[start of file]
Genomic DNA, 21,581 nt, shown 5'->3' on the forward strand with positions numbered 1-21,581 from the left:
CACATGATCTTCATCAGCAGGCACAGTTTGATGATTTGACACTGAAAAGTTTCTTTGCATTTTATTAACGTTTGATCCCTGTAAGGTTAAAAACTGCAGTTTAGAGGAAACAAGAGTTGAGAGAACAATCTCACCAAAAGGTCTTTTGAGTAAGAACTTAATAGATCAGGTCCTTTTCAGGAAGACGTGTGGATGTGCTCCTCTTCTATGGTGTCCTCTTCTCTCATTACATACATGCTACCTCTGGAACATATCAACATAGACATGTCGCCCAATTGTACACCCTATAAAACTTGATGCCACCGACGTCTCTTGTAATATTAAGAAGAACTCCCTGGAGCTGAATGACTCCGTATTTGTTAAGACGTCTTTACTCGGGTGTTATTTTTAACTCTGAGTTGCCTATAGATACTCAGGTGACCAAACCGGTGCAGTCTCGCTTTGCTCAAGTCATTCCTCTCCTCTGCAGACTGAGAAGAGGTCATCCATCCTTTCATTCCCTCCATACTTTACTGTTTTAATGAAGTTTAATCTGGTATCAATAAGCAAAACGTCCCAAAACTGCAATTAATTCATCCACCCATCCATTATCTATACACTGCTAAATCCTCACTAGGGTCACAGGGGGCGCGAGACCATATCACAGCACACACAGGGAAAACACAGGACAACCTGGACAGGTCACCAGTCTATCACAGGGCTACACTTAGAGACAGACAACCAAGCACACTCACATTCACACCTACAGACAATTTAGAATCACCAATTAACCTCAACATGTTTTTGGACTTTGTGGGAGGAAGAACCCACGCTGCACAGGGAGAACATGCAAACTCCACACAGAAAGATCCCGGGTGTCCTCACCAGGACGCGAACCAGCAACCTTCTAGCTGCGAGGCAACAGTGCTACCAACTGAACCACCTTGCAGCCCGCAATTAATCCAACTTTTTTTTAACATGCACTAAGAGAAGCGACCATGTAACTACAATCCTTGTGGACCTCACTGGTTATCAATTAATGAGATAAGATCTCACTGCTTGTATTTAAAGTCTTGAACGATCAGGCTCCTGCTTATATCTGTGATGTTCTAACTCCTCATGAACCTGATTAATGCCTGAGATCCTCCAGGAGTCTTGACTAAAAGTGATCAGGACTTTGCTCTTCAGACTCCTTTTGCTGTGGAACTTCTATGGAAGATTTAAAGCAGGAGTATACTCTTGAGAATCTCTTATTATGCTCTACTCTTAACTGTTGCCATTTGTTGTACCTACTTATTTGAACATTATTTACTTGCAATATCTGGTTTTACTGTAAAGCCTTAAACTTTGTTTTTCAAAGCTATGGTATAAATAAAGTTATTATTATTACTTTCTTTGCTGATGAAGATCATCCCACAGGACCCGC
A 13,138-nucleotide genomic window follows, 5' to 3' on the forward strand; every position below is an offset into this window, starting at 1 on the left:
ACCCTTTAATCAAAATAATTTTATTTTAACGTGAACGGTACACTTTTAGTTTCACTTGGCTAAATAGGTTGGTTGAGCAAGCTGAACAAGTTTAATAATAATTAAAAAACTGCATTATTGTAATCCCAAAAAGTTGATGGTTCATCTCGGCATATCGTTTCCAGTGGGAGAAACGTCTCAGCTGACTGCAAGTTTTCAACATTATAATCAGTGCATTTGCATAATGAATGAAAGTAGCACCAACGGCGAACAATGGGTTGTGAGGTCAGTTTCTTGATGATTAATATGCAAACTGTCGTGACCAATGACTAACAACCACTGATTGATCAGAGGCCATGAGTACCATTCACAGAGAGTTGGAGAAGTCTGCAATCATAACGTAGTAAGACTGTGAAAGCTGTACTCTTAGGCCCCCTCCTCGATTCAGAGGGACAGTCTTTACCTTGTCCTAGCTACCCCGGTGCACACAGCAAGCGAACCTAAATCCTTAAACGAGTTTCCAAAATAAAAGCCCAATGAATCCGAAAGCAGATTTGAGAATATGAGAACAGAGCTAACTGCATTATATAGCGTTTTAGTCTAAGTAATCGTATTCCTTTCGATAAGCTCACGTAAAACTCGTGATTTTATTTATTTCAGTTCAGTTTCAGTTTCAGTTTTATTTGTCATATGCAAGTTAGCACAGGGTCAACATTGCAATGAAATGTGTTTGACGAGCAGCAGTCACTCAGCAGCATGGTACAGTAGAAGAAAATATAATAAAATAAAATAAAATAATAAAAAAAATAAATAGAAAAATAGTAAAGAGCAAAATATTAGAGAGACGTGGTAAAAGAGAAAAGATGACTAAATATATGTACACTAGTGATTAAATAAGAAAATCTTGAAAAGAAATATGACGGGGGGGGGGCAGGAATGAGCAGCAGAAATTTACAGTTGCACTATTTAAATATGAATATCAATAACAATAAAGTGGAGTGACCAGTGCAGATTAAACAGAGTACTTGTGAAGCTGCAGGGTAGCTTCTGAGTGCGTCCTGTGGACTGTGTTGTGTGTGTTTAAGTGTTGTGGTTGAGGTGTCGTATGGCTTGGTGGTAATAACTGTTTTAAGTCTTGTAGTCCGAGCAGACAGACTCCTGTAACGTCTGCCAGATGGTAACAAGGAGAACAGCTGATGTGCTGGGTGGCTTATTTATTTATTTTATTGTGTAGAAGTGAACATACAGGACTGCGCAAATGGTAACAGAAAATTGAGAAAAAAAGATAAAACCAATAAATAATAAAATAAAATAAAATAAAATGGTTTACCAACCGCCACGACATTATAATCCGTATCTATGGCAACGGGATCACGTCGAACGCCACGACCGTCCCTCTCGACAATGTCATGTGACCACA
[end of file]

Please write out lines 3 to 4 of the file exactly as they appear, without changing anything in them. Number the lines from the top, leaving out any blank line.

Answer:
A 13,138-nucleotide genomic window follows, 5' to 3' on the forward strand; every position below is an offset into this window, starting at 1 on the left:
ACCCTTTAATCAAAATAATTTTATTTTAACGTGAACGGTACACTTTTAGTTTCACTTGGCTAAATAGGTTGGTTGAGCAAGCTGAACAAGTTTAATAATAATTAAAAAACTGCATTATTGTAATCCCAAAAAGTTGATGGTTCATCTCGGCATATCGTTTCCAGTGGGAGAAACGTCTCAGCTGACTGCAAGTTTTCAACATTATAATCAGTGCATTTGCATAATGAATGAAAGTAGCACCAACGGCGAACAATGGGTTGTGAGGTCAGTTTCTTGATGATTAATATGCAAACTGTCGTGACCAATGACTAACAACCACTGATTGATCAGAGGCCATGAGTACCATTCACAGAGAGTTGGAGAAGTCTGCAATCATAACGTAGTAAGACTGTGAAAGCTGTACTCTTAGGCCCCCTCCTCGATTCAGAGGGACAGTCTTTACCTTGTCCTAGCTACCCCGGTGCACACAGCAAGCGAACCTAAATCCTTAAACGAGTTTCCAAAATAAAAGCCCAATGAATCCGAAAGCAGATTTGAGAATATGAGAACAGAGCTAACTGCATTATATAGCGTTTTAGTCTAAGTAATCGTATTCCTTTCGATAAGCTCACGTAAAACTCGTGATTTTATTTATTTCAGTTCAGTTTCAGTTTCAGTTTTATTTGTCATATGCAAGTTAGCACAGGGTCAACATTGCAATGAAATGTGTTTGACGAGCAGCAGTCACTCAGCAGCATGGTACAGTAGAAGAAAATATAATAAAATAAAATAAAATAATAAAAAAAATAAATAGAAAAATAGTAAAGAGCAAAATATTAGAGAGACGTGGTAAAAGAGAAAAGATGACTAAATATATGTACACTAGTGATTAAATAAGAAAATCTTGAAAAGAAATATGACGGGGGGGGGGCAGGAATGAGCAGCAGAAATTTACAGTTGCACTATTTAAATATGAATATCAATAACAATAAAGTGGAGTGACCAGTGCAGATTAAACAGAGTACTTGTGAAGCTGCAGGGTAGCTTCTGAGTGCGTCCTGTGGACTGTGTTGTGTGTGTTTAAGTGTTGTGGTTGAGGTGTCGTATGGCTTGGTGGTAATAACTGTTTTAAGTCTTGTAGTCCGAGCAGACAGACTCCTGTAACGTCTGCCAGATGGTAACAAGGAGAACAGCTGATGTGCTGGGTGGCTTATTTATTTATTTTATTGTGTAGAAGTGAACATACAGGACTGCGCAAATGGTAACAGAAAATTGAGAAAAAAAGATAAAACCAATAAATAATAAAATAAAATAAAATAAAATGGTTTACCAACCGCCACGACATTATAATCCGTATCTATGGCAACGGGATCACGTCGAACGCCACGACCGTCCCTCTCGACAATGTCATGTGACCACA